Educate yourself – By now you’ve probably realized that the education system has done a terrible job at teaching you anything related to financial literacy, but don’t worry, managing your money is simple once you educate yourself. Start by reading a book about personal fiance, there’s a lot out there so try one of my recommendations. If you read just one book, you’ll probably know more about money than 70% of the population, that’s a good start.

educate yourself

Reduce debt – Managing your money can be near impossible if you’re constantly making debt repayments, but hopefully at this age, the only debt you have is student debt. Even if you have consumer debt, just set up a debt repayment plan so you can get on track. When you finally do clear your debts, don’t be afraid to celebrate, being debt free is quite the accomplishment.

Avoid Fees – When people start investing they usually begin with mutual funds. This is a good way to start, but aware of the management expense ratio (MER) that’s associated with your fund. The average MER is between 2.5-3%, this might not sound like a lot, but when you compound that over the rest of your investing life, that could be 10’s if not 100’s of thousands of dollars.

Some mutual funds also carry a deferred sales charges (DSC) which can last anywhere from 5-10 years. This fee is a percentage of the value of the shares that you plan on selling and it’s at its highest in the first year before gradually decreases until it hits zero. Try to avoid any mutual fund that has a high MER and a DSC.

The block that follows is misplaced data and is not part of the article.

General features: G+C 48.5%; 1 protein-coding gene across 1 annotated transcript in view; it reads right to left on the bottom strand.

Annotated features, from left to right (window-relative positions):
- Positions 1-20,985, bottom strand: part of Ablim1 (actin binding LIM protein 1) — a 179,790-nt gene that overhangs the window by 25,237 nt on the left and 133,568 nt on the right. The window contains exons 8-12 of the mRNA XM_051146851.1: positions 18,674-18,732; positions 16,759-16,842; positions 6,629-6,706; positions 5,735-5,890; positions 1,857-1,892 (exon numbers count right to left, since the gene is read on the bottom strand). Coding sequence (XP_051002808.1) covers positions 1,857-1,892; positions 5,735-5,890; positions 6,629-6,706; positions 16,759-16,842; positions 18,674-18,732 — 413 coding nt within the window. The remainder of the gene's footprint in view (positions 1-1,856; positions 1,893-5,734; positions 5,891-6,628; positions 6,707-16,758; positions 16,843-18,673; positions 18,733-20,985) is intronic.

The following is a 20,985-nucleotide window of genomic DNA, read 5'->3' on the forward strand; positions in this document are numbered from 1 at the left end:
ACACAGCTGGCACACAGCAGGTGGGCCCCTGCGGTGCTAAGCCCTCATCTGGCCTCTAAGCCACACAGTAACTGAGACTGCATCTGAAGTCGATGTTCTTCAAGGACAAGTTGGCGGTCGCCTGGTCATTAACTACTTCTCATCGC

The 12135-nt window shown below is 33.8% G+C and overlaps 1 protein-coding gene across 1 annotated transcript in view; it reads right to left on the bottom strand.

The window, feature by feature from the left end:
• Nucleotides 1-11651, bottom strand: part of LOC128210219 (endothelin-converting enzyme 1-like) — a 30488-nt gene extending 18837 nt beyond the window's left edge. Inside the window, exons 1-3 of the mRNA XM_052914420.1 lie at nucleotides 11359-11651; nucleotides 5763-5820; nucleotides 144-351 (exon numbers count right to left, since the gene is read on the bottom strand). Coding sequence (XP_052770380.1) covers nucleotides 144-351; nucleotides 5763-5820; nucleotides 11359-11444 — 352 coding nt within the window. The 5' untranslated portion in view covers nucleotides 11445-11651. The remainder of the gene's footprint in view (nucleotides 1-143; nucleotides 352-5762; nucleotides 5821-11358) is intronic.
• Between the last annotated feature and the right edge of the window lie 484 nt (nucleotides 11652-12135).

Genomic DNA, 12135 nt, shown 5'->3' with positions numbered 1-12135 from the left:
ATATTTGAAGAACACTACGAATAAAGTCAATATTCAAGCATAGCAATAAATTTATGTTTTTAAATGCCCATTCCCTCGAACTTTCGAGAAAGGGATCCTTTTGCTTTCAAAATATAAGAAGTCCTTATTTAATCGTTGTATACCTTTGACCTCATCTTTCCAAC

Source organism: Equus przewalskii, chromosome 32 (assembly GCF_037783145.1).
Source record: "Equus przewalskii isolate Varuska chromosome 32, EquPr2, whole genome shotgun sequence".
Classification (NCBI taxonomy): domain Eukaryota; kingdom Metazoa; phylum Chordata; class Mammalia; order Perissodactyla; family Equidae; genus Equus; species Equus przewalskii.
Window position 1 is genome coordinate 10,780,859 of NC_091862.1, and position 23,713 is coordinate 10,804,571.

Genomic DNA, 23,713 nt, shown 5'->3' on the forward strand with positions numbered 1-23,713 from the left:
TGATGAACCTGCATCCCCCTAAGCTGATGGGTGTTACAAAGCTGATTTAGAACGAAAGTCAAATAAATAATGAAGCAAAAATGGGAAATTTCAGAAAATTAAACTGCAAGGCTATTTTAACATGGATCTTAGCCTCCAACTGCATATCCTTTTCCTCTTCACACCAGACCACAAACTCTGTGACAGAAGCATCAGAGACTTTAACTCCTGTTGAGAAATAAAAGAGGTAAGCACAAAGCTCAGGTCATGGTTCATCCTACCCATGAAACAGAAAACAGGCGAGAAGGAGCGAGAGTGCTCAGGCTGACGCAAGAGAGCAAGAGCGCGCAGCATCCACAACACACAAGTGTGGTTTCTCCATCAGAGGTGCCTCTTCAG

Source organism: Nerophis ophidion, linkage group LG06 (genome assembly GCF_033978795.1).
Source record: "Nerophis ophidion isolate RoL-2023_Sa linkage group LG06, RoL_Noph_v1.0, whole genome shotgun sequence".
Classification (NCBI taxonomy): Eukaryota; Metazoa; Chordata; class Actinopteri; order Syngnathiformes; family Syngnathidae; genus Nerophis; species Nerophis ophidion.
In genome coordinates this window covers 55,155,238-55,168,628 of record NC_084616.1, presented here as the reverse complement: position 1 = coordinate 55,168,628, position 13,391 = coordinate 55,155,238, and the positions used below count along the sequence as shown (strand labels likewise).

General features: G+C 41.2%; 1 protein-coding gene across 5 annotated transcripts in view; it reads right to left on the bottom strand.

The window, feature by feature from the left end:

Build your emergency fund – Building your emergency fund can be tough in your 20’s since your pay is usually crap, but don’t underestimate the importance of saving for one. Shit happens, you could get laid off, you might need medical attention, or your car might need repairs; unexpected things happen so make your emergency fund part of your budget.

Learn more skills – After getting a post secondary education and landing a job, you would think that you’re on a path to success but the reality is, there’s a lot of competition out there. The scary thing is, our economy is crap so you always want to pick up more skills to make yourself more valuable. If you’re smart some of these skills will help you bring in some freelance income. Having a side hustle is never a bad thing.

Final word

If you haven’t figured it out by now, managing your money is tough in your 20’s. One thing to note, don’t concern yourself over how your peers are doing. Just because they have a new car, and a big house doesn’t mean they know what they’re doing with their finances; for all you know, they’re highly leveraged. Concentrate on your own situation and you’ll be just fine.

14 Comments

  1. bigcajunman on August 10, 2015 at 6:28 AM

    And do not subscribe to lifestyle inflation or “spending as much as I make”. If you were a student, graduated, and started work, if you lived the way you did when you are a student, and don’t try to live up to your parents lifestyle, you will do just fine.